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Media Release: “At INTERCARGO meetings in Tokyo, safety and decarbonisation were key issues for members”

Media Release – 31 May 2024

At INTERCARGO meetings in Tokyo, safety and

decarbonisation were key issues for members”

The Association that represents dry bulk shipping is warning that the Carbon Intensity Indicator (CII) needs to be changed

31 May 2024, London: INTERCARGO, the International Association of Dry Cargo Shipowners, met in Tokyo last week for its Semi-Annual Meetings, and high on the agenda were quality, sustainability, GHG emissions’ reduction, and particularly the CII rating system.

The location of Tokyo was chosen specifically to highlight the importance of Japan to the dry bulk sector. Japanese economic growth has contributed hugely to trade in dry bulk, a sector that has supported one of the world’s largest network of shipbuilders, with many shipyards across Japan including the world’s leading ship builders and designers of dry bulk vessels. Japanese ship owners have been prominent players in supplying the world’s economy with dry bulk products such as iron ore, coal, raw materials and grain.

Numerous members and guests from both Japan and abroad attended the Association’s functions. INTERCARGO’s Executive Committee and Technical Committee discussions focused on issues affecting the dry bulk sector. INTERCARGO’s members represent about one-third of the global dry bulk fleet tonnage.  While they are supportive of the IMO’s decarbonisation aims, they expressed serious concerns that the CII, in its current form, will unfairly penalise the sector.

Dimitrios Fafalios, Chairman of INTERCARGO said: “The issue of the CII again featured heavily in discussions with members at our meetings in Tokyo. INTERCARGO’s members feel very strongly that the CII, in its current format, needs a fundamental reconsideration to account for the operating conditions in our sector.”

Mr Fafalios added: “While we are, of course, supportive of the IMO’s environmental aims, they must be enforced in a fair and equitable manner across the maritime spectrum. They also need to be applied in way that is not potentially damaging to the shipping industry, as well as to avoid the wider adverse effects on economies and on end consumers.”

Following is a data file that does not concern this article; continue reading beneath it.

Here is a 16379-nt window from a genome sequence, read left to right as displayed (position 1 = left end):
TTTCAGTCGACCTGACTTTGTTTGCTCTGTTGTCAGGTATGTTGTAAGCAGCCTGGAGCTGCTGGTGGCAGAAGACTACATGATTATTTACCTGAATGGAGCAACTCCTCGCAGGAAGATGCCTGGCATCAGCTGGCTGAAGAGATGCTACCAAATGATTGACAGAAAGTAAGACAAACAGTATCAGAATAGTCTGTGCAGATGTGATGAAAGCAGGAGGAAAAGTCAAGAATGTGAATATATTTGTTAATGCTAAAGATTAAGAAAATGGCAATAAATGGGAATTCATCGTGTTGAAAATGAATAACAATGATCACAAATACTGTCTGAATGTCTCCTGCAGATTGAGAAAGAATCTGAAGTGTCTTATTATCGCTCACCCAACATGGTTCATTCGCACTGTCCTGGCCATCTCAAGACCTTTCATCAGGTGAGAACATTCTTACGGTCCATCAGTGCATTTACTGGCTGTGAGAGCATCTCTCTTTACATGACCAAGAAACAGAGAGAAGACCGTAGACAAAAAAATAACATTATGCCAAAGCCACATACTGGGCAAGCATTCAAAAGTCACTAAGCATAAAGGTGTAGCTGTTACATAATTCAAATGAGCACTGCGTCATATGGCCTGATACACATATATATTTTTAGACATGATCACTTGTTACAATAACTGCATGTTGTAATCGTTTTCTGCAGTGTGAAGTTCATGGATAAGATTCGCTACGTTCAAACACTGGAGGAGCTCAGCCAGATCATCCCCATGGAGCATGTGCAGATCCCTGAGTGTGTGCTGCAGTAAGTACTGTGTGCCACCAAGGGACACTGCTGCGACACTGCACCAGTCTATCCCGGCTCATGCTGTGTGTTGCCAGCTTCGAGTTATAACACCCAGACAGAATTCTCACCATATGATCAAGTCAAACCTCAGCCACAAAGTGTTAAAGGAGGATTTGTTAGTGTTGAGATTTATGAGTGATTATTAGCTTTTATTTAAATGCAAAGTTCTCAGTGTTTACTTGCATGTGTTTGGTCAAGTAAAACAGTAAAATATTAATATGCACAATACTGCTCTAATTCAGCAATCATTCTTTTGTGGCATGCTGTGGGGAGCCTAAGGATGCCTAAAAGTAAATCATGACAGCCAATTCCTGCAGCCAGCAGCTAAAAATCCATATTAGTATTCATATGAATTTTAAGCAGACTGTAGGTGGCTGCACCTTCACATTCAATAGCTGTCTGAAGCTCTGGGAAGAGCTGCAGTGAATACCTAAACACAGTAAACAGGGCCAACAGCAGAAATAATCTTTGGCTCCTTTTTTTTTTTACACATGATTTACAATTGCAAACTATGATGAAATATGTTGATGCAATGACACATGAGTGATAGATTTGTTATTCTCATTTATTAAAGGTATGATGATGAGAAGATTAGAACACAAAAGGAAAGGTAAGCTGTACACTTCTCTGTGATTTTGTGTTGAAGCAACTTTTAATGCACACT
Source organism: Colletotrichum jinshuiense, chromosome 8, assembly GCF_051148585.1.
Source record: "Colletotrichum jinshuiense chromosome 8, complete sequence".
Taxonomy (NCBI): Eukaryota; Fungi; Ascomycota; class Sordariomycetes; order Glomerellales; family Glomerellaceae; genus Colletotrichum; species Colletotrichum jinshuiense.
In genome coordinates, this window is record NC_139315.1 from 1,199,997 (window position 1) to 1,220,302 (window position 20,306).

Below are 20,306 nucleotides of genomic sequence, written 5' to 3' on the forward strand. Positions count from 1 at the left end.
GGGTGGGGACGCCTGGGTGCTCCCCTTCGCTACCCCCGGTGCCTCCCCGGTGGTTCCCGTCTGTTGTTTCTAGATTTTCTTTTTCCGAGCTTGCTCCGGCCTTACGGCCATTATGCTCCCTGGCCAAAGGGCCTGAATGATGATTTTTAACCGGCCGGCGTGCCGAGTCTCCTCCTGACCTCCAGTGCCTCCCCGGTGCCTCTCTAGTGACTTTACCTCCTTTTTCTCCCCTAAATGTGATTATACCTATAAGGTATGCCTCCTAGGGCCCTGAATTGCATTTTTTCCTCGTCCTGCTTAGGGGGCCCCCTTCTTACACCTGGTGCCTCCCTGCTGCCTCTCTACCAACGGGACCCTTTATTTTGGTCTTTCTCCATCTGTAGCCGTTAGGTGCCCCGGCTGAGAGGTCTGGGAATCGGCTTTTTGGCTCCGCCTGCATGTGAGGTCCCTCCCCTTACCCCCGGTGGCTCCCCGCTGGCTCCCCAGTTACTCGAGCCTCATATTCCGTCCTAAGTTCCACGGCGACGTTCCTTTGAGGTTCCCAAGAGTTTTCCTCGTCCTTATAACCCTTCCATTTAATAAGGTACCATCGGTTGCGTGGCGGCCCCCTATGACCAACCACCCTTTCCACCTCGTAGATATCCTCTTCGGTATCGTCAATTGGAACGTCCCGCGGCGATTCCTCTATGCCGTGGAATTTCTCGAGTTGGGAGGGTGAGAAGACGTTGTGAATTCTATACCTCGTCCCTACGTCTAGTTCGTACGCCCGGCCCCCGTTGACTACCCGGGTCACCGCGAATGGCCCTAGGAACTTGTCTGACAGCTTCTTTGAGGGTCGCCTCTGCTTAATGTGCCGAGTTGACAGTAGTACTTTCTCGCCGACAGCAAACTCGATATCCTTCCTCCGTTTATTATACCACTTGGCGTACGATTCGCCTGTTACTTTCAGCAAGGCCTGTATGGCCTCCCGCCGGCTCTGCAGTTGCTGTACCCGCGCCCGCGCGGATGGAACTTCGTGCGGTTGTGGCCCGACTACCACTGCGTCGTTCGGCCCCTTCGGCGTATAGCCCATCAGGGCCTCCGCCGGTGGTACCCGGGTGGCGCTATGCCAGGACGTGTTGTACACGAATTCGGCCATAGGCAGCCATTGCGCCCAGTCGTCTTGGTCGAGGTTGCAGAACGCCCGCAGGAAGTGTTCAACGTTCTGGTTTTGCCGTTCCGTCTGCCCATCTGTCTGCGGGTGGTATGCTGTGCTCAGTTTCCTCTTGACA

Also prominent on the agenda of INTERCARGO in Tokyo were discussions on:

  • safety & quality operations;
  • INTERCARGO’s messaging via ESG;
  • recommendations on Port State Controls; and
  • macro-economic impacts on the dry bulk shipping, such as conflicts leading to re-routing of vessels and increased insurance costs.

The next calendar dates for INTERCARGO’s members are the organisation’s Annual General Meeting, Executive Committee and Technical Committee meetings in London on 24-25 October 2024.

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International shipping is vital for the global economy and prosperity as it transports approximately 90% of world trade. The dry bulk sector is the largest shipping sector in terms of number of ships and deadweight. Dry bulk carriers account for 43% of the world fleet (in tonnage) and carry an estimated 55% of the global transport work. Please view INTERCARGO’s messaging via ESG here:

The International Association of Dry Cargo Shipowners (INTERCARGO) unites and promotes quality dry bulk shipping, bringing together 250 forward thinking companies from 30 countries. INTERCARGO convened for the first time in 1980 in London and has been participating with consultative status at the International Maritime Organization (IMO) since 1993. INTERCARGO provides the forum where dry bulk shipowners, managers and operators are informed about, discuss, and share concerns on key topics and regulatory challenges, especially in relation to safety, security, the environment, and operational excellence. The Association promotes its members’ positions to IMO, as well as to other shipping and international industry fora, having free and fair competition as a principle.

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